21 2. It is NOT state led. It was initiated and created by private interests in Washington, DC, without any true representation from the states. Standards were “written with minimal public awareness or participation”. There are almost 14,000 school boards in the U.S. and only 1,000 responders commented during the one month public feedback window in 2009.

22 Standards were led by: Achieve, Inc. (a nonprofit organization comprised of education reformers who have been advocating national standards and curriculum for decades.) National Governors Association (NGA –a trade association that doesn’t include all governors.) Council of Chief State School Officers (CCSSO –another DC based trade association), partnered with the following: AIR (American Institute for Research –“a global leader in P-20 education.” Textbook companies such as McGraw Hill, Pearson, & Scholastic. Corporations such as Microsoft, Knewton, and the Data Recognition Corporation. The Bill & Melinda Gates Foundation The William & Flora Hewlett Foundation And many other “Philanthropy groups” and Corporations

23 Take Note: The AZMerit was not a state created test. It was created by AIR (American Institute for Research). AIR is a partner of Smarter Balanced who was given over $175 million by the U.S. Department of Education to create standardized tests for Common Core along with PARCC. Both AIR and SMARTER Balanced have also received millions from the Gates Foundation. Secretary Duncan’s chief of staff wrote, “…the Common Core was intended to create a national market for book publishers, technology companies, testing corporations, and other vendors.”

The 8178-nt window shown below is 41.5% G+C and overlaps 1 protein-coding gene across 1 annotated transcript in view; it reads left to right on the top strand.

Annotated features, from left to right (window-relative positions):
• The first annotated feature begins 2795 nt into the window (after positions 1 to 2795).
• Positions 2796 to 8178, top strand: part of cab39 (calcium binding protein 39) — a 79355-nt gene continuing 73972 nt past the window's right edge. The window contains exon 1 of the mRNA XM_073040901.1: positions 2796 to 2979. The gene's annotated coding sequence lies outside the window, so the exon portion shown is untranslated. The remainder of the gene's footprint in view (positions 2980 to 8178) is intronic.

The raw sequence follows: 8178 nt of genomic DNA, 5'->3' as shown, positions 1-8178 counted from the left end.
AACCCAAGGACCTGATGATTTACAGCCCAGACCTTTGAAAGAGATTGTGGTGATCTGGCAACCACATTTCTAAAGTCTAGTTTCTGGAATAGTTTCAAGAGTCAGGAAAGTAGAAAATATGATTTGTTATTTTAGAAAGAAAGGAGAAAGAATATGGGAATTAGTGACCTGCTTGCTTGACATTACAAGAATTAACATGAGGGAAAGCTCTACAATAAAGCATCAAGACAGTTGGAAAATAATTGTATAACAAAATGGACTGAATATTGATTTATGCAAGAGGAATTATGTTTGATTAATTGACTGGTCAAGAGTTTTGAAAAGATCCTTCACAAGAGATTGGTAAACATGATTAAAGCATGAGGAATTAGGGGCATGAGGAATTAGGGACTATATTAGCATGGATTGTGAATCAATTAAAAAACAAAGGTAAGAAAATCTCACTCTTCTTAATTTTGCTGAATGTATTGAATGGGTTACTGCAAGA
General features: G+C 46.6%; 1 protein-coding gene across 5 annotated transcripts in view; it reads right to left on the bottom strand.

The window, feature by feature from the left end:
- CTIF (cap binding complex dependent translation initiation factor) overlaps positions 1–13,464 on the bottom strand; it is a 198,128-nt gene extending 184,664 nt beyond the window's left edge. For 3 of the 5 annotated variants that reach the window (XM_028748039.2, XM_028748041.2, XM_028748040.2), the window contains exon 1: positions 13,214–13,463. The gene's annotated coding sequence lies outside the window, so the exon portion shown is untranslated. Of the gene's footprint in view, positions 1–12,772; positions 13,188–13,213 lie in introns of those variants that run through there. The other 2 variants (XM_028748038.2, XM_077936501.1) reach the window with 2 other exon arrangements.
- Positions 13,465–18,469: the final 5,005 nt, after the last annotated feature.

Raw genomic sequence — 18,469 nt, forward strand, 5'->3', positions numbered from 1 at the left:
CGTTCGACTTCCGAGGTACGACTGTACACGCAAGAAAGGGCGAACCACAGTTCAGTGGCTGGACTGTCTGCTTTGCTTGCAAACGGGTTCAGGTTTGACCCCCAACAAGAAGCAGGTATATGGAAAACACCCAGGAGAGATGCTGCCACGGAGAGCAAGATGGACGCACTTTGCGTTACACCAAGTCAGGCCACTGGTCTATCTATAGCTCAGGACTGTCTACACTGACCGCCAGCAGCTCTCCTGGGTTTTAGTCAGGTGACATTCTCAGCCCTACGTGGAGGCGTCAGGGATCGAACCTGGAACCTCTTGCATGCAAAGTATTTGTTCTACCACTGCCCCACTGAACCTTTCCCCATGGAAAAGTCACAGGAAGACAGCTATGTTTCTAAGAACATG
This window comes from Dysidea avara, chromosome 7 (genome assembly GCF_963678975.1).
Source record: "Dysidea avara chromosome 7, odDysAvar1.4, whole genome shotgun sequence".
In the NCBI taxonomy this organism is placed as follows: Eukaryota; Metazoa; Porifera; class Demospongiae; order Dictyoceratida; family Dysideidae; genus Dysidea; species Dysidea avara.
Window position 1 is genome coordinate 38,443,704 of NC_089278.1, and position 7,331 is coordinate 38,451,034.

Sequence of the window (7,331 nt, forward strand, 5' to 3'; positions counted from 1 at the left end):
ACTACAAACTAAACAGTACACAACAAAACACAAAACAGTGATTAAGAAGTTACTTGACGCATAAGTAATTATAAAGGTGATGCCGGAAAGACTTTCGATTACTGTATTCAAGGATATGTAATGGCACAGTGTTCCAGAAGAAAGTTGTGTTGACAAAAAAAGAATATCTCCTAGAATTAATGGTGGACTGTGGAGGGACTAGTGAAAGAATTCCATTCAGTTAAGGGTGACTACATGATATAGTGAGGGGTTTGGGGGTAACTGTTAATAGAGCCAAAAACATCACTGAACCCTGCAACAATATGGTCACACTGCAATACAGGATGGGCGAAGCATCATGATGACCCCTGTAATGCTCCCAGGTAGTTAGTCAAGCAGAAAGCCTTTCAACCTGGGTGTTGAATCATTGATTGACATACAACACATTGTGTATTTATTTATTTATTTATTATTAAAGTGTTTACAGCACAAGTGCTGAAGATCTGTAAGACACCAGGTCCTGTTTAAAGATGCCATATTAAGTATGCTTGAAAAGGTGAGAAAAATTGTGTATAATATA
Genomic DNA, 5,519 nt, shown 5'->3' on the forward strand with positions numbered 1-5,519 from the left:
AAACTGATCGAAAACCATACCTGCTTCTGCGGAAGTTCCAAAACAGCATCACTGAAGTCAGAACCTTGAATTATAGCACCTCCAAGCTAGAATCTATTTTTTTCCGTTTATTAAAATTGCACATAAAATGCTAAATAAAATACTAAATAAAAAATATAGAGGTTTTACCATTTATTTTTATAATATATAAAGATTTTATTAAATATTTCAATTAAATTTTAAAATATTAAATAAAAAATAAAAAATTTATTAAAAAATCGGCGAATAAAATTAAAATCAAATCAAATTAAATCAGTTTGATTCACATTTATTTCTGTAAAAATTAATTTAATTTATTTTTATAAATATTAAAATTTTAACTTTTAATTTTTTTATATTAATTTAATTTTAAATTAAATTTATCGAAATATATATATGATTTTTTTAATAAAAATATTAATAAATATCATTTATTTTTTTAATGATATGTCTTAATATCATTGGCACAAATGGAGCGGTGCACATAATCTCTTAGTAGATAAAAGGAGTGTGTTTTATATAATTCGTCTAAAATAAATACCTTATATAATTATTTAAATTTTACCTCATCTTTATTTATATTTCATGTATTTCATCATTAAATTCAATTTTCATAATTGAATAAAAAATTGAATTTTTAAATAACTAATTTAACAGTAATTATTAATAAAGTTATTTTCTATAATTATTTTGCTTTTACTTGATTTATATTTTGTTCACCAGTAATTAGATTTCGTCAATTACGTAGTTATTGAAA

24 Some say that businesses brought us these standards to help our nation to be able to compete in the global economy-- & Bill Gates, by far, is the largest leader in developing and implementing the Common Core Standards and has invested over $2.3 billion dollars.

25 “For the first time, there will be a large uniform base of customers eager to buy products that can help every kid learn and every teacher get better.” –Bill Gates [49]

26 3. Loss of local control. States must accept the standards word for word. Districts and teachers cannot modify the standards if they find them developmentally inappropriate. Standards are fixed and inflexible. States only have “the option to identify as much as 15% in additional standards once they’ve adopted Common Core verbatim.” [33] [34] Our state adopted the standards in May 2010 and committed to follow them verbatim even before they were finalized and published the following month. [38] AZ parents and teachers are over 2,000 miles away from DC. This distance makes it difficult for us to have a say, if not impossible.